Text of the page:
The Pied Piper

(Critical Survey of Contemporary Fiction)

In cities up and down the West Coast a kidnapper dubbed the Pied Piper is stealing infants, leaving a toy whistle at the scene of each crime. When the Pied Piper strikes in Seattle, detective Lou Boldt tears himself away from his troubled family—a wife in chemotherapy and their two children—to join a task force aimed at capturing the perpetrator.

Working with Boldt are colleagues John LaMoia and forensic psychologist (and old flame) Daphne Matthews. Unbeknownst to Boldt, however, LaMoia is compromised through his relationship with an ambitious and manipulative superior. Further complicating the already difficult situation is FBI agent Gary Flemming, whose personal agenda seems to extend far beyond merely running the show. And when Boldt’s daughter Sarah is kidnapped, he is convinced that someone inside the task force is sabotaging the effort. Forced to undertake a parallel but secret investigation, Boldt finds himself operating against his own department.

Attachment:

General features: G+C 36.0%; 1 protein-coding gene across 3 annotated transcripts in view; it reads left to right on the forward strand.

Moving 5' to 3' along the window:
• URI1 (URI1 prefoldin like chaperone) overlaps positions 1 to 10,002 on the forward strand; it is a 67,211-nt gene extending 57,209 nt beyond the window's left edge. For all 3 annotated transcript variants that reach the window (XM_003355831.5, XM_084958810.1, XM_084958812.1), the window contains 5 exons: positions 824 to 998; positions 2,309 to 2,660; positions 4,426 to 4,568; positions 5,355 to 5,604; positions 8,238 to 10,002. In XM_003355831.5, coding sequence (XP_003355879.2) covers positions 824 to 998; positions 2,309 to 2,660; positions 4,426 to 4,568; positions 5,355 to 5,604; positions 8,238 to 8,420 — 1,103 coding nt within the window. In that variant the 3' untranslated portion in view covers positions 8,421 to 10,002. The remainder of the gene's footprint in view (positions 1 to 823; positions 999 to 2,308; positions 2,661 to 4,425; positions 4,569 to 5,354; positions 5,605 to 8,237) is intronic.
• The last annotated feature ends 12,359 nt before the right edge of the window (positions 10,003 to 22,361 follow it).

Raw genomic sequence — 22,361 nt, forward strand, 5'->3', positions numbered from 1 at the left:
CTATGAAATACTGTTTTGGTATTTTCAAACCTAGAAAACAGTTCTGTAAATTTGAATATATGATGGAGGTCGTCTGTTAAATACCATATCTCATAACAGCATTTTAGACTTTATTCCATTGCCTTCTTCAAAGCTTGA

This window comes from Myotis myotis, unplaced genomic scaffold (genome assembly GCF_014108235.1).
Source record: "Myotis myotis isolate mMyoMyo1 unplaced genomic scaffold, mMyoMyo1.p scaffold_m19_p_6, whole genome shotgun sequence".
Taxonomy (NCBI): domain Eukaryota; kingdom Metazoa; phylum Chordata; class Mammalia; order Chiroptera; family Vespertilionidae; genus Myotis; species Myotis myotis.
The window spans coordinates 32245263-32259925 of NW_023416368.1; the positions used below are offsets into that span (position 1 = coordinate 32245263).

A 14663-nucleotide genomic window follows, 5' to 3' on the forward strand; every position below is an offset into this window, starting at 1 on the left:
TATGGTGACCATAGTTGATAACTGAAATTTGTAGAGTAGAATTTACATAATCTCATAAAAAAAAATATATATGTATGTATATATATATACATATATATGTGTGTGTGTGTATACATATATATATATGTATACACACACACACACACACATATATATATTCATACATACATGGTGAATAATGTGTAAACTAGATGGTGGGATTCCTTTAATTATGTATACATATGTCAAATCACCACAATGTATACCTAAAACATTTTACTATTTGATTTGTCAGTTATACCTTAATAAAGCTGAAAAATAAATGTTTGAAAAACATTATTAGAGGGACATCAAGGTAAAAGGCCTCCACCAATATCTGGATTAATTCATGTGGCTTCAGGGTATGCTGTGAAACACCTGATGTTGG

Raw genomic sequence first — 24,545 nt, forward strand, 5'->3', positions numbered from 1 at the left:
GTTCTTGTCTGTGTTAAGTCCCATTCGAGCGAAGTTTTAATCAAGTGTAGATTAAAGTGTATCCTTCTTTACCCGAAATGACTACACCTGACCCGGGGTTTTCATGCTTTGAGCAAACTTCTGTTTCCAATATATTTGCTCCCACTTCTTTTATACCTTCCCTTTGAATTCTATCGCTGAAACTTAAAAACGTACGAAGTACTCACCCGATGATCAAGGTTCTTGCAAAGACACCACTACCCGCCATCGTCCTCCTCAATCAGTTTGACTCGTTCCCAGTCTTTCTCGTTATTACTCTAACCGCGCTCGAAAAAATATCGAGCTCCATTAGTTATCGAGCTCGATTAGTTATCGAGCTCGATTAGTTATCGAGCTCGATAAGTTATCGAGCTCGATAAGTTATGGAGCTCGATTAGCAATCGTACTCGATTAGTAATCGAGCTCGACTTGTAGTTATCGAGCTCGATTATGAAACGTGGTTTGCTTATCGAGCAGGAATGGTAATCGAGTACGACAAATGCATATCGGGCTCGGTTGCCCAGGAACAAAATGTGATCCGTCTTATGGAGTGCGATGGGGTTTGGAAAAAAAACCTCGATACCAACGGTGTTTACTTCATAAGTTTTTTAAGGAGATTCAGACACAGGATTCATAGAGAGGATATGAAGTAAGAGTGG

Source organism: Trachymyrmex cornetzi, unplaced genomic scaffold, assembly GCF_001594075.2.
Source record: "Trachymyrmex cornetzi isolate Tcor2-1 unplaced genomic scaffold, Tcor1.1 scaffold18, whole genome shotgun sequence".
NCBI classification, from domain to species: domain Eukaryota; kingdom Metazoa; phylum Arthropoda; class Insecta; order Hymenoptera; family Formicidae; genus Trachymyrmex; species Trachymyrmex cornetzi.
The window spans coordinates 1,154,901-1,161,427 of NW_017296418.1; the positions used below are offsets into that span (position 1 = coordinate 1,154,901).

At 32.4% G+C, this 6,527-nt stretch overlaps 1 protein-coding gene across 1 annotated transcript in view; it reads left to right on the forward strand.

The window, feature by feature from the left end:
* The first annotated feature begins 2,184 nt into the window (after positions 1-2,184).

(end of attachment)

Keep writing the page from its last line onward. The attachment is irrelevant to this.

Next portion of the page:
Ridley Pearson has established a reputation among readers for dramatizing cutting-edge police investigative techniques. In THE PIED PIPER he moves beyond that specialty with a long, complex thriller as intent on probing the psychology of its protagonist as it is in exploiting the latest forensic gadgetry. Best of all, Pearson tells an agonizingly suspenseful story that boomerangs from the Northwest to New Orleans and back again. Building upon shadowy reports of abduction/adoption rings he originally encountered on the Internet, he has crafted his most gripping novel yet.